activity (change in absorption) over the "steepest" 20 second
period in a 60 second run time. Recordings examined the absorption
at 234 nm minus the value at a reference wavelength of 280 nm.
Linoleic acid was used as the substrate rather than arachidonic
acid, because the products are less inhibitory to the enzyme,
thereby providing a longer "linear phase".
Cell Purification and Separation
Human platelets and leukocytes were purified from buffy coat
preparations (NIH Blood Bank) using a standard Ficoll based
centrifugation method used in blood banks. Prior to use, cells were
washed three times to eliminate contaminating cell types. Cultured
rat basophillic leukemia cells (RBL-2H3) were used as a source of
In vivo Determination of Lipoxygenase Activity
Cells were incubated with arachidonic acid and stimulated with the
calcium ionophore A23187. Lipids were extracted and separated by
reverse phase HPLC. Product formation was assessed as the area of a
peak that co-eluted with an authentic standard, had a greater
absorbance at 236 nm than at either 210 or 280 nm, and the
formation of which was inhibited by a lipoxygenase inhibitor.
Cell pellets were triturated in DMEM culture media, aliquoted and
pre-incubated for 15 minutes with 20 .mu.M arachidonic acid and
varying concentrations of cannabidiol and/or 40 .mu.M
nordihydroguaiaretic acid (a lipxygenase inhibitor). Platelets and
leukocytes were also pre-incubated with 80 .mu.M manoalide (Biomol)
to prevent phospholipase A2 activation. Product formation was
initiated by addition of 5 .mu.M A23187 and incubation for 10
minutes at 37.degree. C. At the end of the incubation, the reaction
was stopped by addition of 15% 1M HCl and 10 ng/ml prostaglandin B2
(internal standard). Lipids were extracted with 1 volume of ethyl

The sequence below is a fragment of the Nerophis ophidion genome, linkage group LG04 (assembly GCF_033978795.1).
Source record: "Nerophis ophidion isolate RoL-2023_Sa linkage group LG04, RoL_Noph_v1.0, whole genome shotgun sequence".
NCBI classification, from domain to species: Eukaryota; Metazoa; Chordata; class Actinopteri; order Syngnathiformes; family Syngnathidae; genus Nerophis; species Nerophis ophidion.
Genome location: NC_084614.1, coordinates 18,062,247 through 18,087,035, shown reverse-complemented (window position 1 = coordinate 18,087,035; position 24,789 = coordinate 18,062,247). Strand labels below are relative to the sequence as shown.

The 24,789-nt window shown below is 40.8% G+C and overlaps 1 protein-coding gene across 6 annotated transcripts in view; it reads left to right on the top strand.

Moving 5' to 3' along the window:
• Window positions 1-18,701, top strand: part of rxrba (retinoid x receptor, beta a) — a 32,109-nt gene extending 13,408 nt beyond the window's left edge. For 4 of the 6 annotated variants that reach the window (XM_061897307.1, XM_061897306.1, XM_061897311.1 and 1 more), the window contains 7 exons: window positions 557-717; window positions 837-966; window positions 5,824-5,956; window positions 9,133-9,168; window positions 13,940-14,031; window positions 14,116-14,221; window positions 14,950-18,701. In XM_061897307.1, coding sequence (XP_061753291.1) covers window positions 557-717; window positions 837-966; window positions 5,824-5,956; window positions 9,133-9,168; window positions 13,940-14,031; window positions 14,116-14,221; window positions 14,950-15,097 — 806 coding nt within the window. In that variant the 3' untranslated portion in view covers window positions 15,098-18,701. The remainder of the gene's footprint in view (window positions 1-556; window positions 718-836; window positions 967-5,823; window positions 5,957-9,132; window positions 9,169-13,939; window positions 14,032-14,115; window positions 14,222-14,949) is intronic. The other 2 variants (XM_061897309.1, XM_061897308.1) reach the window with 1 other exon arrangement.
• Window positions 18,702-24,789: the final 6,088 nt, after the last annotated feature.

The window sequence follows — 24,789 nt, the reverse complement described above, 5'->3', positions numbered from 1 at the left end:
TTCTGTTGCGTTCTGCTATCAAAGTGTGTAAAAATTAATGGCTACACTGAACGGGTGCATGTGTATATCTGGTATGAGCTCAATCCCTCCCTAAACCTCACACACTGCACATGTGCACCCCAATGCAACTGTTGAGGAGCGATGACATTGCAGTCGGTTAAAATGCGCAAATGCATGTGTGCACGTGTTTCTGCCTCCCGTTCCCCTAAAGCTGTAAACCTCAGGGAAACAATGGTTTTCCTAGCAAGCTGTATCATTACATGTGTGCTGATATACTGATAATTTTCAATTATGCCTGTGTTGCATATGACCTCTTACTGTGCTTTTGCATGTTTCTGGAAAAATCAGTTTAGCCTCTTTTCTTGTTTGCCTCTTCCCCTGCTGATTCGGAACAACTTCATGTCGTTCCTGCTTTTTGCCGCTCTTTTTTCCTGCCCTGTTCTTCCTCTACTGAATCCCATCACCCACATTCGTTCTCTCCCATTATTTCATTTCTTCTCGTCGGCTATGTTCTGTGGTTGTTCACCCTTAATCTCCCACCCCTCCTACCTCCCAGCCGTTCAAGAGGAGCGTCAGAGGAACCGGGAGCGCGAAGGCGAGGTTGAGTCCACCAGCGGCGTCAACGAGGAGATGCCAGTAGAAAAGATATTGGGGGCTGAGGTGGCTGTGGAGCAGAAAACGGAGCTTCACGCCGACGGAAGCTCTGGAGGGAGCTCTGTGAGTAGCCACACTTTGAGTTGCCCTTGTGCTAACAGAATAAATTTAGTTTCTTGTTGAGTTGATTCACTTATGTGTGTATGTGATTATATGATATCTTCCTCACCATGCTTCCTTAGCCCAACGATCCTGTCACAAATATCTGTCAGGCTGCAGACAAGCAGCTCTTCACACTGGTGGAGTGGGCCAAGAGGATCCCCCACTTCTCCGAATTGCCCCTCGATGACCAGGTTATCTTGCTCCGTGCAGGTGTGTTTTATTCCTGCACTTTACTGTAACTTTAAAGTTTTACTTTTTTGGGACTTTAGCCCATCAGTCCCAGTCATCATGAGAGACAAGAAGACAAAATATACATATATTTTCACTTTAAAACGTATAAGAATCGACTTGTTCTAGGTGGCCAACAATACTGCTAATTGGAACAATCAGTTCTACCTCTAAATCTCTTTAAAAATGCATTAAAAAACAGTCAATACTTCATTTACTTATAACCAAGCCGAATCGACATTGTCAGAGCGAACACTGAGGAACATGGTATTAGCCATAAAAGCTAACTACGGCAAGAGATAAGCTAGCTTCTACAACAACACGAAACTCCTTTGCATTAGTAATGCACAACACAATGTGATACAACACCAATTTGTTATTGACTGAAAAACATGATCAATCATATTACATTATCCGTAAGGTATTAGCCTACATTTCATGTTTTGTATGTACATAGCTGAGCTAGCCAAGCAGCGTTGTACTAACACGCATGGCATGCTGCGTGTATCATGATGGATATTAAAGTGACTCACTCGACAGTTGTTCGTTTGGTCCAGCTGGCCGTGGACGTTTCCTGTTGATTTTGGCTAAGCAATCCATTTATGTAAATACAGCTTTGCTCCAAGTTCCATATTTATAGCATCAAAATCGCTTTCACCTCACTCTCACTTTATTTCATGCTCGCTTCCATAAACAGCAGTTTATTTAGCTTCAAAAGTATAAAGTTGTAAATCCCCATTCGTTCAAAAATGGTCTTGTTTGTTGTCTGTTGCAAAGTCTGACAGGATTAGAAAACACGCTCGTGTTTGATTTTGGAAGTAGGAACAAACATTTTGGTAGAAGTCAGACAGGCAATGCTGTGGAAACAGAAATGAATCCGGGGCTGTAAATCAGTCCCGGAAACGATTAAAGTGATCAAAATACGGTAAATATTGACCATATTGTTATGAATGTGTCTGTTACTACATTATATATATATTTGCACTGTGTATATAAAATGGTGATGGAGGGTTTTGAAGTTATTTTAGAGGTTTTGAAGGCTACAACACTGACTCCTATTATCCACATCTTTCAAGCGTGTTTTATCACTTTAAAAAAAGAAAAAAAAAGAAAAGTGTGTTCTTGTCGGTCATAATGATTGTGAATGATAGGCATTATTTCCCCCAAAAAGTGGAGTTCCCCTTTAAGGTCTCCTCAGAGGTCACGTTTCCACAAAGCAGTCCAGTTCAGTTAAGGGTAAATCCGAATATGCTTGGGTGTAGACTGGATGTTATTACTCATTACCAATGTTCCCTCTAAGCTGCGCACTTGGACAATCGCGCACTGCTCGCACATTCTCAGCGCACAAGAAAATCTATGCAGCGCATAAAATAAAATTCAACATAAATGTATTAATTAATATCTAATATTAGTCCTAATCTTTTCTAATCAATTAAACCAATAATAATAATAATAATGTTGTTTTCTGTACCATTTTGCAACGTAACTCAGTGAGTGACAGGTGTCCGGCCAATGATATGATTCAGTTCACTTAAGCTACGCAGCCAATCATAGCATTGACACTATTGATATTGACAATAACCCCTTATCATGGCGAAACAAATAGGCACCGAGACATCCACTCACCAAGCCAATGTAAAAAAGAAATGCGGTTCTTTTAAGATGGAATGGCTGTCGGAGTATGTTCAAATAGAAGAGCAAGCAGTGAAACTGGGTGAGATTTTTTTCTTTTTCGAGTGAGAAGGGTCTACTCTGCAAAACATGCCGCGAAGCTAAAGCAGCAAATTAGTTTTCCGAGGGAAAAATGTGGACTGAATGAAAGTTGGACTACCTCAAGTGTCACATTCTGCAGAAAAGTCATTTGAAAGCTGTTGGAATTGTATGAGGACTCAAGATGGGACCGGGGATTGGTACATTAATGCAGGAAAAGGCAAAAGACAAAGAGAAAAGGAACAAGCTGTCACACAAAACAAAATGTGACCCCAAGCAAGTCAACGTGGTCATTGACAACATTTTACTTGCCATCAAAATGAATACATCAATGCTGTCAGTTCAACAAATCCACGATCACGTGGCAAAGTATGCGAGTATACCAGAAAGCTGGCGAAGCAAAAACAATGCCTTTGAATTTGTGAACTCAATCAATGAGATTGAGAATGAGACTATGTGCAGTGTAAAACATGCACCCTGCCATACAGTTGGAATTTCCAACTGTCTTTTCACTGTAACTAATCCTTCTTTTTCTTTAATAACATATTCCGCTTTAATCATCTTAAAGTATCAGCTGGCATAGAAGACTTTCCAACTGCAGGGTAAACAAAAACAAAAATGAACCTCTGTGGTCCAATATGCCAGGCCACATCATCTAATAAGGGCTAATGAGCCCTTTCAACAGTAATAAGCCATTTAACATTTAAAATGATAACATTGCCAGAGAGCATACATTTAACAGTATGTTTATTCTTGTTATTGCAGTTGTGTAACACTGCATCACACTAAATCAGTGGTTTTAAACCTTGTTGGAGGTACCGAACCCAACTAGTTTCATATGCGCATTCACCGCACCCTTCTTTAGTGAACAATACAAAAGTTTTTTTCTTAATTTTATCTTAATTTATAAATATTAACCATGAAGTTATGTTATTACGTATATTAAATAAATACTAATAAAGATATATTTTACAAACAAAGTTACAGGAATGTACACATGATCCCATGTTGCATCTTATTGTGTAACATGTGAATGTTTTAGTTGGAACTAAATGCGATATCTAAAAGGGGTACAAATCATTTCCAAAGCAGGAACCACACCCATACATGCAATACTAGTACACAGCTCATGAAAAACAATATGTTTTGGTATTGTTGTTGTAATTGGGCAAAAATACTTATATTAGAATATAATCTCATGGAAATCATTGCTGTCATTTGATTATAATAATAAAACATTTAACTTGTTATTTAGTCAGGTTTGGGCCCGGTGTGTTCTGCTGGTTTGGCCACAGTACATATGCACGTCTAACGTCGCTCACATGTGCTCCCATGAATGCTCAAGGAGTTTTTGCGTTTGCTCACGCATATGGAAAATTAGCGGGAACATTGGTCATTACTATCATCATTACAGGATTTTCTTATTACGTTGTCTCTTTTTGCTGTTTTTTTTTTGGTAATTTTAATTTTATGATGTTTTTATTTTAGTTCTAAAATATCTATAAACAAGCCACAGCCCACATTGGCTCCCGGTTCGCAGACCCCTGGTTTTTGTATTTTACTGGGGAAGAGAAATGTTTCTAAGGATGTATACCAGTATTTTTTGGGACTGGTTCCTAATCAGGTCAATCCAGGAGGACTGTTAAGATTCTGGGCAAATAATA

ether, which was dried under a stream of nitrogen. Samples were
reconstituted in 50% acetonitrile:50% H.sub.2 O and separated by
reverse phase HPLC using a gradient running from 63% acetonitrile:
37% H.sub.2 O:0.2% acetic acid to 90% acetonitrile (0.2% acetic
acid) over 13 minutes.
Measurement of NMDAr Toxicity
The ability of 12-HETE (12-(s)-hydroxy-eicosatetraenoic acid, the
product of the action of 12-lipoxygenase on arachidonic
(eicosatetraenoic) acid) to protect cortical neurons from NMDAr
toxicity was measured as described in Example 3. The 12-HETE (0.5
.mu.g/ml) was added either during ischemia (co-incubated with the
glutamate), during post-ischemia (co-incubated with the DMEM after
washing the cells), or during both ischemia and post-ischemia.
Using semi-purified enzyme preparations, the effect of CBD on
rabbit 15-LO and porcine 12-LO was compared. As shown in FIGS. 6A
and B, CBD is a potent competitive inhibitor of 15-LO with an
EC.sub.50 of 598 nM. However, CBD had no effect on the 12-LO
Using whole cell preparations, the effect of CBD on 5- and 12-LO
enzymes was investigated. As shown in FIG. 7A, CBD inhibited 5-LO
in cultured rat basophillic leukemia cells (RBL-2H3) with an
EC.sub.50 of 1.92 .mu.M. However, CBD had no effect on 12-LO, as
monitored by the production of 12-HETE (the product of 12-LO), in
either human leukocytes or platelets (FIGS. 7B and C). The
leukocyte 12-LO is similar, while the platelet 12-LO is
structurally and functionally different, from the porcine 12-LO
used in the in vitro enzyme study.
The ability of 12-HETE to protect cortical neurons from NMDAr
toxicity is shown in FIG. 8. To achieve best protection from NMDAr
toxicity, 12-HETE was administered both during and post
Therefore, CBD serves as a selective inhibitor of at least two
lipoxygenase enzymes, 5-LO and 15-LO, but had no effect on 12-LO.
Importantly, this is the first demonstration (FIG. 8) that the
12-LO product 12-HETE can play a significant role in protecting
neurons from NMDAr mediated toxicity. Although the mechanism of
this protection is unknown at the present time, 12-HETE is known to
be an important neuromodulator, due to its ability to influence
potassium channel activity.
Methods of Treatment
The present invention includes a treatment that inhibits oxidation
associated diseases in a subject such as an animal, for example a
rat or human. The method includes administering the antioxidant
drugs of the present invention, or a combination of the antioxidant
drug and one or more other pharmaceutical agents, to the subject in
a pharmaceutically compatible carrier and in an effective amount to